Honoring Torture Survivors

    “Amnesty International Tucson and Owl & Panther invite you to an event to acknowledge torture survivors on UN International Day in Support of Victims of Torture.
    The event will begin with music and an acknowledgement of the close to 160 countries where torture has taken place. It will include stories of torture survivors, a short Academy Award-winning animated short from Chile, and the opportunity for attendees to participate in actions calling for the end of torture.Given the sensitive content, parental discretion is advised. Children’s arts activities will be offered in a separate area.The rise of violent extremism and unprecedented levels of forced displacement in our world demand a comprehensive response – and no aspect is more urgent than assisting the many victims of rising levels of torture that these and related trends generate. — UN Secretary-General Ban Ki-moonWHO: Amnesty International Tucson is a chapter of Amnesty International, a global human rights organization with over 7 million members and supporters.

    Owl & Panther, a project of The Hopi Foundation, provides meaningful and healing expressive arts, trips into nature, and service-learning experiences for Tucson refugee children and families who have been impacted by trauma, torture, and traumatic dislocation. It also helps foster refugee acceptance through community education.

    The UN International Day in Support of Victims of Torture was initiated in 1997. The UN cites torture as a crime under international law, absolutely prohibited regardless or whether or not a country has ratified international treaties in which torture is expressly forbidden. As such, systematic torture by a country is a crime against humanity.”

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    Carolyn Classen
    Carolyn Sugiyama Classen, a life long Democrat, was born & raised in the State of Hawaii, was a Legislative Aide for U.S. Senator Daniel K. Inouye on Capitol Hill, and practiced law for a while. In Tucson she worked as a tribal staff attorney for the Pascua Yaqui Tribe and later was the Interim Executive Director of the now defunct Domestic Violence Commission. In 2008 she became a “My Tucson” guest columnist for the Tucson Citizen newspaper, then continued blogging for Tucsoncitizen.com for over four and a half years. Her blogsite was entitled “Carolyn’s Community” about community events and some political news, until Gannett Publishing shut down the site on January 31, 2014. She started with Blog for Arizona on Feb. 11, 2014. Part time she has been sitting as a Hearing Officer in Pima County Consolidated Justice Courts Small Claims Division since April, 2005. She is married to University of Arizona Distinguished Professor Albrecht Classen, a native of Germany. They have one son, who lives in Seattle, WA with his wife and daughter. She is also the Editor of the Southern Arizona Japanese Cultural Coalition website, www.southernazjapan.org (since Jan. 2013).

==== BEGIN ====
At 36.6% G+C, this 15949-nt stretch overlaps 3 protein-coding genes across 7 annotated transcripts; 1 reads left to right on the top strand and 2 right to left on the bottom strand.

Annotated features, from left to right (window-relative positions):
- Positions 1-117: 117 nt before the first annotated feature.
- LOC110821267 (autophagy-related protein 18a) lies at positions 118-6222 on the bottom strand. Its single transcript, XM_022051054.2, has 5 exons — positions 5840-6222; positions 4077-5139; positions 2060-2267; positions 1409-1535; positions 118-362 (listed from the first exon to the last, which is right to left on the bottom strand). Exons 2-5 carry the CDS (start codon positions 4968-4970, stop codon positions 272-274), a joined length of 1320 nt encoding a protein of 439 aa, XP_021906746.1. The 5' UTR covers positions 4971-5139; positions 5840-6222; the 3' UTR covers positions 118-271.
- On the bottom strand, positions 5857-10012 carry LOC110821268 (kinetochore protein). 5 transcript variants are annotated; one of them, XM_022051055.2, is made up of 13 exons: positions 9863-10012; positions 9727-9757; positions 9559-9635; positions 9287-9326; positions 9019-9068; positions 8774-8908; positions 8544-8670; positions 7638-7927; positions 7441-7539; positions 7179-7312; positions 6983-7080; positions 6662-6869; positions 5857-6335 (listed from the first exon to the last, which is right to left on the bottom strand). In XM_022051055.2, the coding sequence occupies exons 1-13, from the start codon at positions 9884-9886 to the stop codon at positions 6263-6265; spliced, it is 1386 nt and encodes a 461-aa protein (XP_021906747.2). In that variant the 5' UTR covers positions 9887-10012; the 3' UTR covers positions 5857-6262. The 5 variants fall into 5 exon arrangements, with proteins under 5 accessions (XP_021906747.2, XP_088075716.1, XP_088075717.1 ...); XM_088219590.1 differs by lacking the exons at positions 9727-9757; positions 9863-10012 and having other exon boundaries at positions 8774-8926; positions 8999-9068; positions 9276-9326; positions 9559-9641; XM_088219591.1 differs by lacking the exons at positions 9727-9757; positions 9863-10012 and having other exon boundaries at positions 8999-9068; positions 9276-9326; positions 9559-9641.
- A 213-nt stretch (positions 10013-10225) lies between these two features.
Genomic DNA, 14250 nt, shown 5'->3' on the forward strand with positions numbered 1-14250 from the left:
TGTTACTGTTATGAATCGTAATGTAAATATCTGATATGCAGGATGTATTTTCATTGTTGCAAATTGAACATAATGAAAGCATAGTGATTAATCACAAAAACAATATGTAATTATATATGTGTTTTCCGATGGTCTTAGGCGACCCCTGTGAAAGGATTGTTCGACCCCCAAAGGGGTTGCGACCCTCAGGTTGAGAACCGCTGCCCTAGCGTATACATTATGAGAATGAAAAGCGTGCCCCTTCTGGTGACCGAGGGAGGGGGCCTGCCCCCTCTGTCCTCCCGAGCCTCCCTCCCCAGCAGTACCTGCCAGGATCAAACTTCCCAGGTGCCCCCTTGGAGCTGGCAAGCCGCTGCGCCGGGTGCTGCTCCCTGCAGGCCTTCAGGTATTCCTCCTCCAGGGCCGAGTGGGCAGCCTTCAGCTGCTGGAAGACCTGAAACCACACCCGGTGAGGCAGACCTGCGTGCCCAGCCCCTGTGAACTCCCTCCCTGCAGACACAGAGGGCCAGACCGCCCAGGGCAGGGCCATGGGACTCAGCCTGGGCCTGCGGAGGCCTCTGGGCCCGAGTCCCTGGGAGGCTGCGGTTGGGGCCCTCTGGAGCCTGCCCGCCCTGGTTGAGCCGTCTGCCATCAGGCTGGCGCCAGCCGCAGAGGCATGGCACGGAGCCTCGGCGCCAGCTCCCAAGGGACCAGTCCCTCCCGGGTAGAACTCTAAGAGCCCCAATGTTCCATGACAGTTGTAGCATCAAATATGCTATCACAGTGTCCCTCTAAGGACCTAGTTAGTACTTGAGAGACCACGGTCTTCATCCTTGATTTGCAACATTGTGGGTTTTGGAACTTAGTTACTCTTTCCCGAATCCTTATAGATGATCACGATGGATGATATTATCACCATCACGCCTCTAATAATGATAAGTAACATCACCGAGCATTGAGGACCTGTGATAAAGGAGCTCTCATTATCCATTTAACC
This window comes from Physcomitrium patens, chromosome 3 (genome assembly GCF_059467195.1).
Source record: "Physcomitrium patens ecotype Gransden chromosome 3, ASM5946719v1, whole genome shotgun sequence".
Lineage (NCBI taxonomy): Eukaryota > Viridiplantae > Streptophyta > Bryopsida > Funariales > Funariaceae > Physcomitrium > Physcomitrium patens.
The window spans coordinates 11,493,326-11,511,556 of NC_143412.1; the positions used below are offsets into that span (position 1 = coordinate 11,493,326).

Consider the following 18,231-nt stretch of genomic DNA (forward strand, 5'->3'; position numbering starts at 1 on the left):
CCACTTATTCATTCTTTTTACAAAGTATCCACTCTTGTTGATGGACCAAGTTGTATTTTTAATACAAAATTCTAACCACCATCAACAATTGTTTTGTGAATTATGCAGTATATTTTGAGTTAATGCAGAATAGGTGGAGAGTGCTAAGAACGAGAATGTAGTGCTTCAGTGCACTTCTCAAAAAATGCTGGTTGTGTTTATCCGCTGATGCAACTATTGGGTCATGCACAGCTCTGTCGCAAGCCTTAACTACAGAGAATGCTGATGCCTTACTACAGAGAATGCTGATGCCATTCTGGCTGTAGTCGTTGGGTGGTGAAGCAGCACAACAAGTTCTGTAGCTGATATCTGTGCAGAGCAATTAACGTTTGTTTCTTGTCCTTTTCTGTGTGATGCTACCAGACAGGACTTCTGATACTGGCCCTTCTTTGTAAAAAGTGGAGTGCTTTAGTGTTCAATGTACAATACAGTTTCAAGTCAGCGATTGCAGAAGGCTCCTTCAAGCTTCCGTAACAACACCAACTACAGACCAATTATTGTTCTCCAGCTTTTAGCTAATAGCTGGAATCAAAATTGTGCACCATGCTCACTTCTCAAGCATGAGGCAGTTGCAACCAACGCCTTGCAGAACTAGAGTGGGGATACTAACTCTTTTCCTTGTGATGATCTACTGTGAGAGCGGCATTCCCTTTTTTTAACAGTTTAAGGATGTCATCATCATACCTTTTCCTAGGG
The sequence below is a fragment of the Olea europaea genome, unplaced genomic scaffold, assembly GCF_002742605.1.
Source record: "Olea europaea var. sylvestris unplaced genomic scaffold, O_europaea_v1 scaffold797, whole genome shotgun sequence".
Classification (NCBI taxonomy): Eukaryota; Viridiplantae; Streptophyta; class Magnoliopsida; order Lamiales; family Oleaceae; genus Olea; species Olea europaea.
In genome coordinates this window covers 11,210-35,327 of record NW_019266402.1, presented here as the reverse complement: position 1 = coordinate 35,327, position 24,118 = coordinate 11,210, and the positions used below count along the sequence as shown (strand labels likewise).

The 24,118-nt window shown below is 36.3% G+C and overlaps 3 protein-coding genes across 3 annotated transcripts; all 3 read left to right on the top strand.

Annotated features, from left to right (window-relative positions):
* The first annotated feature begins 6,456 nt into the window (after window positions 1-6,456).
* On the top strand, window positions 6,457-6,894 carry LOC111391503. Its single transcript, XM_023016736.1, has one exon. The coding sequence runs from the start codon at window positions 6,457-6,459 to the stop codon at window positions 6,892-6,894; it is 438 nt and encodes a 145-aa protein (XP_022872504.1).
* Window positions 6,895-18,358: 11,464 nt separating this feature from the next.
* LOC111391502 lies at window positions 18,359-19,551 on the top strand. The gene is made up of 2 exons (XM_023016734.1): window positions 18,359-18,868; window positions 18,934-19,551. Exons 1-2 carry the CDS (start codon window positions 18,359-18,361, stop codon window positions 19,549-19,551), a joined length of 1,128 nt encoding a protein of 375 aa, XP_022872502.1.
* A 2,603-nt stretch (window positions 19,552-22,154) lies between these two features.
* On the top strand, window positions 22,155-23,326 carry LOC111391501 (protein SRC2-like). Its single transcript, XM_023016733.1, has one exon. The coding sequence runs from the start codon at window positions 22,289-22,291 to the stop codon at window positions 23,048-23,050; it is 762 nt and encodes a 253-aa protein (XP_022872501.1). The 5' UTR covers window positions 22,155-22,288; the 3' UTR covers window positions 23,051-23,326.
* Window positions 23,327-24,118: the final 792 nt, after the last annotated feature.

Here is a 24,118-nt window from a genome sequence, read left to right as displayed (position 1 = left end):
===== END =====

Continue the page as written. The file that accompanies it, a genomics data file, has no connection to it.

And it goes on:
1. Over 100 people in attendance at this event to honor torture survivors, hosted by Amnesty International (AI), & Owl & Panther Project. Info provided was that out of 160 countries surveyed in 2014-15 for human rights violations, 122 were involved, with ill treatment & torture. Richard from UN Assn. of Tucson spoke of the UN Convention Against Torture and their recently D.C. lobbying trip. The MC spoke of the of the decline in Americans believing that torture should “rarely/never to be used” (54 % to 15%), and the AI recent campaign to finally close Guatanamo Bay. Isabel Garcia (former Public Defender in Pima County) related stories of the Mexican drug cartel violence and abuse of migrants by US. Border Patrol agents. She said there is still a Missing Migrant Hotline, but that the press has recently ignored 11 deaths of migrants due to the heat. Chilean torture survivor (a desaparacedo) Leo Maturana showed a film entitled “Bear Story” about a father bear being taken by the police, beaten, sadly separated from his family. He also showed a film about making origami cranes (in memory of Sadako Sasaki) to honor torture victims under Pinoche’s reign of terror. Recent Spanish film “La Provedencia” from May 26, 2016 was also shown. Lastly Marge of Owl & Panther explained their program, funded by the Hopi Foundation, and young refugee Umu spoke of coming to America at age 5 and adjusting, through art therapy, meeting other asylum seekers. Call to Action including signing Amnesty International letters, writing letters of welcome to the Syrian (Muslim) family in Tucson who recently received a nasty “go home” letter on their apt. door.


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